#writephoto — Into the Deep

Craig was the adventurous one. Alan was more cautious. So naturally, Craig had to cajole his older brother, to call him a pussy and a wimp, in order to get him to walk to the edge of the ravine and to look down at the dark, swirling water far below.

“Feel like going for a swim, bro?” Craig teased. “It’s so damn hot and I bet diving into the chilly water would be really refreshing.”

“No way,” Alan said as he backed away from the edge. “You’d have to be crazy to jump in the water from this height. If you want us to go swimming to cool off, let’s hike back down the path to the water’s edge at the bottom of the ravine.

“I can’t believe my big brother is such a wus,” Craig said. “You go ahead and hike back down there, Alan, and call up to me when you get there so you can witness my feat of heroism and athleticism.”

“Craig, you’re nuts,” Alan said. “You don’t even know how deep the water is at this spot. Please, I’m begging you, come with me. Don’t do it. It’s not worth getting hurt or worse.”

“Sorry, Alan,” I’m not a wimp like you. I’m going to dive in now.” Craig took a deep breath, moved to the precipice, gave a Tarzan-like shout, and dived.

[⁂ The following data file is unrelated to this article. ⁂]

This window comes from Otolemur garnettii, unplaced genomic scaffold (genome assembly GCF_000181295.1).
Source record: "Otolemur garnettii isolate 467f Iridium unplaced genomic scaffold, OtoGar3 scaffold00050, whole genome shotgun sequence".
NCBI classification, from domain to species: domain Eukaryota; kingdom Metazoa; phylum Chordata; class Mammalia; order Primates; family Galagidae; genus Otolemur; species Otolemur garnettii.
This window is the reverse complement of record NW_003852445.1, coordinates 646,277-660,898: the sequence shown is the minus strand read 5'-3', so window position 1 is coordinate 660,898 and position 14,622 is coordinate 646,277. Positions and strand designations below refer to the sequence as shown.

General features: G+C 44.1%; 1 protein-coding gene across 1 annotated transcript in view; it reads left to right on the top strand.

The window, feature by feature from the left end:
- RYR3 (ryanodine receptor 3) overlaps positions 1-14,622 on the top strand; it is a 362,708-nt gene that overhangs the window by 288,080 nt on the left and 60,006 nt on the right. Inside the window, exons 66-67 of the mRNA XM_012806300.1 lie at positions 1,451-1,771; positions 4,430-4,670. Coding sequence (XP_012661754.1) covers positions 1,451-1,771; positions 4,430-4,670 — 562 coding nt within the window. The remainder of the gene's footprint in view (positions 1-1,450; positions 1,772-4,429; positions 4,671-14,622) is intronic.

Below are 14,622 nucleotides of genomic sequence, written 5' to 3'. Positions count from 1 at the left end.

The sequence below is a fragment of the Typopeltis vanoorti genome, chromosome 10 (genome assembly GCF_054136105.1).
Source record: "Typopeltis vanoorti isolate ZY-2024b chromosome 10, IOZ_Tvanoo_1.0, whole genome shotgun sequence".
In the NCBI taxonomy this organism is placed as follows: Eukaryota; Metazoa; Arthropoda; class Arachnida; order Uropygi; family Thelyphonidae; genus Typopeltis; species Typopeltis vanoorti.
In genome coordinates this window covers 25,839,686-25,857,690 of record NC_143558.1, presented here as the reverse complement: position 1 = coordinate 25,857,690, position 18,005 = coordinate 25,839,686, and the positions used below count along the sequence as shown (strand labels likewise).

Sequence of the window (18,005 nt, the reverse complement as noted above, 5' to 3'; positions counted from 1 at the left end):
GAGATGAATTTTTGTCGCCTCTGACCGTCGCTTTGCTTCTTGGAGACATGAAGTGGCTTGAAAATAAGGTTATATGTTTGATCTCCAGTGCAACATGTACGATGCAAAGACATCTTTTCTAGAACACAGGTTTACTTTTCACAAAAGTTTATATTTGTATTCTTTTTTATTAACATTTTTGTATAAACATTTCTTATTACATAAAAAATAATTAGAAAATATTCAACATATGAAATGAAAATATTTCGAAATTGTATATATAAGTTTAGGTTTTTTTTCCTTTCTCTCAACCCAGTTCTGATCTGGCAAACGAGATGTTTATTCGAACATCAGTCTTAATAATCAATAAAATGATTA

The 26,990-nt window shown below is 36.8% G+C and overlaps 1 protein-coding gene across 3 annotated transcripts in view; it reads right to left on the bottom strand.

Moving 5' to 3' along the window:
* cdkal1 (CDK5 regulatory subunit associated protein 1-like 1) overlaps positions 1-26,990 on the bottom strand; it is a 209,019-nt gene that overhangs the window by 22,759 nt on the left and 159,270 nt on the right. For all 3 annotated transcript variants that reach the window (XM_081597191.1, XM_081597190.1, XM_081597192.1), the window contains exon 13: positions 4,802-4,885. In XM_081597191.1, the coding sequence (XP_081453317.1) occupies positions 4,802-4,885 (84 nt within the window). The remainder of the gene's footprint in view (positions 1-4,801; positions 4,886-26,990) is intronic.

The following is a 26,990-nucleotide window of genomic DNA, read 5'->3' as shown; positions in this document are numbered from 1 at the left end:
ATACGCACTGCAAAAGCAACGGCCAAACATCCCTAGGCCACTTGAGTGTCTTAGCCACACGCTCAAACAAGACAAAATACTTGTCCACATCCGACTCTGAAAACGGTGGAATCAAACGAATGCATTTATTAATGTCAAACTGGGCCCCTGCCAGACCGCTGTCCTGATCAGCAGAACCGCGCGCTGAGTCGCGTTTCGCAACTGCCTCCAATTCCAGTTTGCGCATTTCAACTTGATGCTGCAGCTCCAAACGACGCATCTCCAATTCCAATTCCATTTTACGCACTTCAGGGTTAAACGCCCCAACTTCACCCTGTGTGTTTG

******

Alan couldn’t shake the tremendous guilt he felt for not being able to talk his kid bother out of his reckless act. Tears streamed down his eyes as he sat at Craig’s funeral three days later.


Written for Sue Vincent’s Thursday Photo Prompt. Also for Fandango’s One-Word Challenge (swim), and Ragtag Daily Prompt (chilly).

#writephoto — The Prodigal Son

After Richard graduated from high school, he realized that, unless he followed in the footsteps of all the males in his family for generations, he had no prospects for employment in the small company town in West Virginia. He could not abide by the thought of working in the coal mine, the town’s only real employer for able-bodied young men.

Richard’s departure had been sudden and unexpected to all but himself. Even though he didn’t know where he would go or what he would do, he did know that he needed to embark on his journey of self-discovery. And so Richard quietly packed up his meager belongings and disappeared before dawn one morning.